Problem: I have 2 kids and I'm trying to set them down so they can learn how to count and all the things to know this stuff. I have a hard time getting them to sit down and learn. They always are interested in something else like they would rather go outside or play with their trucks. One of my boys just doesn't want to do it at all. One wants to go to school and the other doesn't. I try to make it fun to learn but they would rather do something else. What can I do to make them understand that they have to know this to get into school. They are boys and are very active they just don't want to do what you want them to do. I am really pulling my hair out. Please someone help me.
Solution posted by Debbie from Orangevale, CA: Please read this book. "Miseducation Preschoolers at Risk" by David Elkind; It is wonderful. Play is what your children need now. That is how they learn. Boys in particular will rebel against "forced learning." They will learn when they are ready. Your job is to provide and enriched environment. Have art supplies readily available (paper, crayons, scissors, etc.) and playdough for small motor development. Always include outdoor or gross motor play everyday.
Editor's Note: The above mentioned book is available to buy through our #!Parentsroom Book Store simply by clicking on the Title above.
Another solution posted by "Darla": I encourage you to take advantage of "teachable moments." I work with families with young children and we suggest to parents to observe what a child is interested in and use that opportunity for teaching "school readiness" kinds of information. Examples include: setting a table is a great opportunity to teach sorting, counting and matching.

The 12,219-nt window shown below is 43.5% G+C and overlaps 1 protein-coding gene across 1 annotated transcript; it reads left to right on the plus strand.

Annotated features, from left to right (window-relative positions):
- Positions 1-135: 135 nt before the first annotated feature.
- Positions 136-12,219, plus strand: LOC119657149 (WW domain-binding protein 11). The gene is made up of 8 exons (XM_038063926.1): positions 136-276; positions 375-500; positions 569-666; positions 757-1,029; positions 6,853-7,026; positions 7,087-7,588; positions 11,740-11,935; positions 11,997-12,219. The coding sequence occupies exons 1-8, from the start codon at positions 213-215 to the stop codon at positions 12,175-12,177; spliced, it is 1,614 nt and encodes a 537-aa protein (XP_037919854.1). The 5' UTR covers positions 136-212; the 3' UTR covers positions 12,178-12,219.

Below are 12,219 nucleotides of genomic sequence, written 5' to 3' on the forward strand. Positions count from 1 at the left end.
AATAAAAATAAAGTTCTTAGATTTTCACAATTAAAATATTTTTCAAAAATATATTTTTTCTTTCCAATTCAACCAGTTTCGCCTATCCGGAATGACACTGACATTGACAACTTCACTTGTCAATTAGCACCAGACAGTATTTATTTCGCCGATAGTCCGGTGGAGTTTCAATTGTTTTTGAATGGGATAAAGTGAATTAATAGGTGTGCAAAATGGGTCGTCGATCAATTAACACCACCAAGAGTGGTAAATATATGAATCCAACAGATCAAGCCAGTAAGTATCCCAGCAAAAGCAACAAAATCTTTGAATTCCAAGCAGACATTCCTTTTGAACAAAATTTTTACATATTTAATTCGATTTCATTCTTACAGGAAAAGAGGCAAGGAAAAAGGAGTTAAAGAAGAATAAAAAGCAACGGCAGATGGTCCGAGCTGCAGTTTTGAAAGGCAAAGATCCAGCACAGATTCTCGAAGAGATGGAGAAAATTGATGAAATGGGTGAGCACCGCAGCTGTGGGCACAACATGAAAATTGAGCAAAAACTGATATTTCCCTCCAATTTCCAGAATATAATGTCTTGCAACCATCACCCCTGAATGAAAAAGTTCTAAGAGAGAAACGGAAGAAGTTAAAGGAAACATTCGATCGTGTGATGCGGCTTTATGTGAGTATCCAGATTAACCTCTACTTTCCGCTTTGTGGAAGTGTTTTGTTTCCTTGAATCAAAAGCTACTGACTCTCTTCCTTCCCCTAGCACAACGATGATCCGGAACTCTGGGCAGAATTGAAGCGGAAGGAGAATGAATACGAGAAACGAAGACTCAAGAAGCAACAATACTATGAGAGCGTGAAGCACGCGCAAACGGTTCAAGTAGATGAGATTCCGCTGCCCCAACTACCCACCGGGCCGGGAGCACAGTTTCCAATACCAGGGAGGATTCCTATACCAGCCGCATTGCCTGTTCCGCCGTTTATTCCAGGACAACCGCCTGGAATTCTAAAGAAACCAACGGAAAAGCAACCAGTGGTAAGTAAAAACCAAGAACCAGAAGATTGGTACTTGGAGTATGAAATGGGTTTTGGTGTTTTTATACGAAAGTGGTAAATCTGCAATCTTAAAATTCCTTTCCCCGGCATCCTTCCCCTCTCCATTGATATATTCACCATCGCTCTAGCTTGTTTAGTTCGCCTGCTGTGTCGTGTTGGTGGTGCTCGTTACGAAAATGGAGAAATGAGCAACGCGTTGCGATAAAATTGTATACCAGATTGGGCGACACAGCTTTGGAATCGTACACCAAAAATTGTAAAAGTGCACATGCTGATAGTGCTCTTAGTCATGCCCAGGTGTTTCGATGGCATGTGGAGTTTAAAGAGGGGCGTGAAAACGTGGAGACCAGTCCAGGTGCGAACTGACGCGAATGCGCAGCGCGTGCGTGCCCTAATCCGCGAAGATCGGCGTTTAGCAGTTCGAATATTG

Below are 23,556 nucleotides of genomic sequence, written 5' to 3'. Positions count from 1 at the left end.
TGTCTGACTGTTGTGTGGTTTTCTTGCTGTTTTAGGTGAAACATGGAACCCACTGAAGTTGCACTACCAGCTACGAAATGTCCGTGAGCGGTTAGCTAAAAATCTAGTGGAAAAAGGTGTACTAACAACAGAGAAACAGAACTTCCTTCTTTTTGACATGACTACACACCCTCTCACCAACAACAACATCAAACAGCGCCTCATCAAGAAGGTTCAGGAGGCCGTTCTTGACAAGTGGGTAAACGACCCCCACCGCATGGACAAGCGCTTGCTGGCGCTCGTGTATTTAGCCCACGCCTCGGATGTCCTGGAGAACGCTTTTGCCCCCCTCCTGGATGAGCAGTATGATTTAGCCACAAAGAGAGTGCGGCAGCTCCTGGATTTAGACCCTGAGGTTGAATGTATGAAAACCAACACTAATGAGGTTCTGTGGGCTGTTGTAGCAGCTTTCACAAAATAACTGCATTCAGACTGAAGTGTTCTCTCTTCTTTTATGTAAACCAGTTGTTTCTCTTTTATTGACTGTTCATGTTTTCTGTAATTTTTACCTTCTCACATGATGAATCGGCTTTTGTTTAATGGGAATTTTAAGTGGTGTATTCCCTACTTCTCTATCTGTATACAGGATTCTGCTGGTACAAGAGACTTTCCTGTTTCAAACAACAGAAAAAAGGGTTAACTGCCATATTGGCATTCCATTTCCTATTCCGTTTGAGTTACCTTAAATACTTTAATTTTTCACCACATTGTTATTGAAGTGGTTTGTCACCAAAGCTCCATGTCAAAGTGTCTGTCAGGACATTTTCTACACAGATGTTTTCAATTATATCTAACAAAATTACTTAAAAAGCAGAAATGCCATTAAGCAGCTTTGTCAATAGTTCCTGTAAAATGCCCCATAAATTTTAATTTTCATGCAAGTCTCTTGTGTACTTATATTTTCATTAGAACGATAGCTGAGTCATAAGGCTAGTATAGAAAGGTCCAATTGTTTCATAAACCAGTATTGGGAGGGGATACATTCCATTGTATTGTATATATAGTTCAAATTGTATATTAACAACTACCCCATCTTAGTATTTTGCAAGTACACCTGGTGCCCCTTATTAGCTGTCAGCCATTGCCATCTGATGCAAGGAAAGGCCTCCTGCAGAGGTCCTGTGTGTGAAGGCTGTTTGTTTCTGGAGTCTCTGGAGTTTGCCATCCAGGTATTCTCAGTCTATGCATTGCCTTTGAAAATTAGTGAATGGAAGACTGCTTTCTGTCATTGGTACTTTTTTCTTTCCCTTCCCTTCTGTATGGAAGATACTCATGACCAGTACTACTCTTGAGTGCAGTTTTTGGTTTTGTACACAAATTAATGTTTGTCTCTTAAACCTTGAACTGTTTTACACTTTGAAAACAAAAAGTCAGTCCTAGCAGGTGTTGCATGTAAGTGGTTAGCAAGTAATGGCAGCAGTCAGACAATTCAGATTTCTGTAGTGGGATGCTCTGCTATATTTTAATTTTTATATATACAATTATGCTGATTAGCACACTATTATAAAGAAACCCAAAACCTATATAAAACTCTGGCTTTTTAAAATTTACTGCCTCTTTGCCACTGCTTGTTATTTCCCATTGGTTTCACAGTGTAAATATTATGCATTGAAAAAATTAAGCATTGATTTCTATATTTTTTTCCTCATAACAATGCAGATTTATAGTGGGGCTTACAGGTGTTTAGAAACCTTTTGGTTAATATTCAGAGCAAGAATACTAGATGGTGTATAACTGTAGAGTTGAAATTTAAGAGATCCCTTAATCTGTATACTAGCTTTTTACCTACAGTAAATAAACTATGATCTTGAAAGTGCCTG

Another Solution posted by "BobH":It has been a challenge to find ways to teach our four year olddaughter as well. She is HFA which provides an additional challenge. I have found that she learns best when she isn't aware that I am trying to teach her something. For example she knew how to recite numbers but was not able to count. One day we were rough housing and she was asking me to tickle her, in between tickles I would hold up fingers and ask her to count. I wouldn't tickle her again until she counted the fingers. Within about ten minutes she was counting correctly. This worked so well that I decided to try something else and she learned right and left the same way My point is that teaching doesn't necessarily involve sitting down in a formal atmosphere. IF you can sneak it into an activity that your child enjoys they may learn something in spite of themselves. Another thing that is working well for us is teaching her letters using the word processor on the computer. I set the letters to a very large type and bright color, and have her help me type out words. She still has a way to go and doesn't sit still for long, but she is trying. I hope this is some help and wish you much luck.
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